Stock market volatility - what can you do in a volatile market?
Timing the market is almost impossible, especially when it comes to your super. Short term volatility in markets shows the importance of staying invested and focusing on long-term returns.
What is ‘timing the market’?
When someone is trying to time the market, they move money in and out of financial assets (like stocks, bonds, or currencies) based on their prediction of how the price of those assets will change in the future.
For example, someone could sell a stock, because they believe that the value of that stock will go down more than the value of cash in the future. The aim is to predict when prices will go up or down to buy and sell accordingly, making profits or reducing losses.
What is market volatility?
Market volatility describes the ups and downs in the prices of stocks in the stock market. The greater the stock market variations in a period, the more volatile the market is considered to be1.
More frequent and unpredictable ups and downs in a market brings more uncertainty – and often a higher risk of low or negative returns.
As super is mostly invested in stocks and other assets that are affected by market movements, your super returns will reflect this.
How is stock market volatility measured?
Volatility is usually determined by measuring the deviation of recent returns from the average return.
A common tool that investors use to measure the expected volatility of markets is the Cboe Volatility Index (VIX). This is used as a benchmark for expected volatility in 500 of the largest companies on the US stock exchange for the next 30 days.
The chart below shows heightened volatility in FY2021-22 (highlighted).
CBOE Volatility Index (VIX) January 2021 to June 2022
What is causing higher volatility now?
Political and economic factors can affect the value of stocks, as well as investors’ opinions about the market.
Over the last few months, some of the major themes affecting markets have included soaring inflation, rising interest rates, central bank policy changes, the war in Ukraine, and of course, the impacts of COVID-192.
What can I do during market volatility?
When markets are volatile, it’s very important to remember that superannuation is for the long-term. Some people try to move their investments from stocks into cash when they think stock markets are at a high, then try to re-invest when they think the markets hit a low. This is called timing the market.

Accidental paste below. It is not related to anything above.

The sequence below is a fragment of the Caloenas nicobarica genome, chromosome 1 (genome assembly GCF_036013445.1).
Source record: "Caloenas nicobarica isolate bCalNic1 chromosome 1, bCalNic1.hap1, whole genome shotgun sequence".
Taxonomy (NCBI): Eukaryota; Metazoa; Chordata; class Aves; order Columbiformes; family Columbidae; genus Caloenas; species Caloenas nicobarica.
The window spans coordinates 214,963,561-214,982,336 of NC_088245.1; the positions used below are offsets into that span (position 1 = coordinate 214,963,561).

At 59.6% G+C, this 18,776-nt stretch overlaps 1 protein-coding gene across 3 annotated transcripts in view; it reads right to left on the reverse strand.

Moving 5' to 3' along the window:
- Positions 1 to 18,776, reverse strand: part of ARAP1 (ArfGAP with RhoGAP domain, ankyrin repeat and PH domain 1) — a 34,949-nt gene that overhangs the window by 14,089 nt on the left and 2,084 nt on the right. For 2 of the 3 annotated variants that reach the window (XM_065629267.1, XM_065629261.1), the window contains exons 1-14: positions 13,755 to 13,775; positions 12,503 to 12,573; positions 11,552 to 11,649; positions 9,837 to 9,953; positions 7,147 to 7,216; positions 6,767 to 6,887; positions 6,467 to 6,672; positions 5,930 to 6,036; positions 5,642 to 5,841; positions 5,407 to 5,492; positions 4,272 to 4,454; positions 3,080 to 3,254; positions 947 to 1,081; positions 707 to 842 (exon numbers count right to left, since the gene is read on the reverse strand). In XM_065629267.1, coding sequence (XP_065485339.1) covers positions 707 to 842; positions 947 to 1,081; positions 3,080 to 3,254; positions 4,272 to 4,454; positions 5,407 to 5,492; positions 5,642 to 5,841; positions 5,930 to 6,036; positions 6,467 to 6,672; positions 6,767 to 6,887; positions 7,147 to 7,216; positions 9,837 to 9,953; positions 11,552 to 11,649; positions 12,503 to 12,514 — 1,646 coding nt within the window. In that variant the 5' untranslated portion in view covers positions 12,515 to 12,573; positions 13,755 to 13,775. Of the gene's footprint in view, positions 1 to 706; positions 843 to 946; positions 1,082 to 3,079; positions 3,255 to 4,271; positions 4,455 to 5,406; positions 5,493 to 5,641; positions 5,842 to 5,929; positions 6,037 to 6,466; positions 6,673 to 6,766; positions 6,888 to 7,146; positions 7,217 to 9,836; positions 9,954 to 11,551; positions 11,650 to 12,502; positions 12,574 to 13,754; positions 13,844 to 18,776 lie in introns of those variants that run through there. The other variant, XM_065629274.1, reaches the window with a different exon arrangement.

Many withdraw from shares after the first drop in the market, making the first loss. Some then remain a more stable asset like cash for an extended period until they’re comfortable reinvesting in shares, usually after the market starts to recover.
This approach means that the investor gets the first loss and misses the first recovery – a double hit to the overall return. Staying invested gets the full benefit of the recovery when it comes.
Should I switch to cash when the market is down?
“The biggest mistake investors make when stocks fall is to cease being an investor and sell to cash”, according to Forbes.
Selling to cash at a certain time is also a form of market timing, the impossibility of which is shown in various studies by trusted sources such as the Financial Analyst Journal and Journal of Financial Research5.
When it comes to your super, there are also additional factors that should make you think twice about timing the market. For example, processing super investments switches takes time, so a switch may not actually happen until a few days later.
Should I switch investment options because of market volatility?
Prime Super has a team of expert investment specialists and advisors who actively take market movements into consideration. We review and adjust our investment strategy based on these movements, which has a proven track record over the long-term.
Remember, processing switches also takes time so it’s not possible to time the market by doing so.
What should I focus on when it comes to investing in super?
Short-term market fluctuations usually smooth out over the long-term*, which makes focusing on long term returns important.
Staying invested proved to be a solid strategy through the market crash that happened at the start of COVID-19. After declining markets from February to March 2020, returns in super were close to 0% across the board for the 2020 financial year.
Those who switched to and remained in conservative assets, like cash, after the start of the COVID-19 market crash missed some of the large market recovery that followed – with a return of over 17% for the market as a whole in the first half of the 2022 financial year.
What if I’m about to retire?
If you’re worried about retiring when markets are down, you could consider staying invested. You don’t have to take your super out as a lump sum, and you can receive regular payments as you choose.
A Transition to Retirement plan or Retirement Income Stream could be something you choose to consider as part of your retirement journey. These let you continue investing, and will usually smooth out short-term market fluctuations over the long-term*.
With these options, you can stay invested while you use your super to reduce your working hours or enjoy retirement and make use of tax benefits in super.
Can I talk to someone about my super?
We have a team of friendly super specialists who can help you with all things super.
You can book a chat online at a time that suits you.
* Past performance is not a reliable indicator of future performance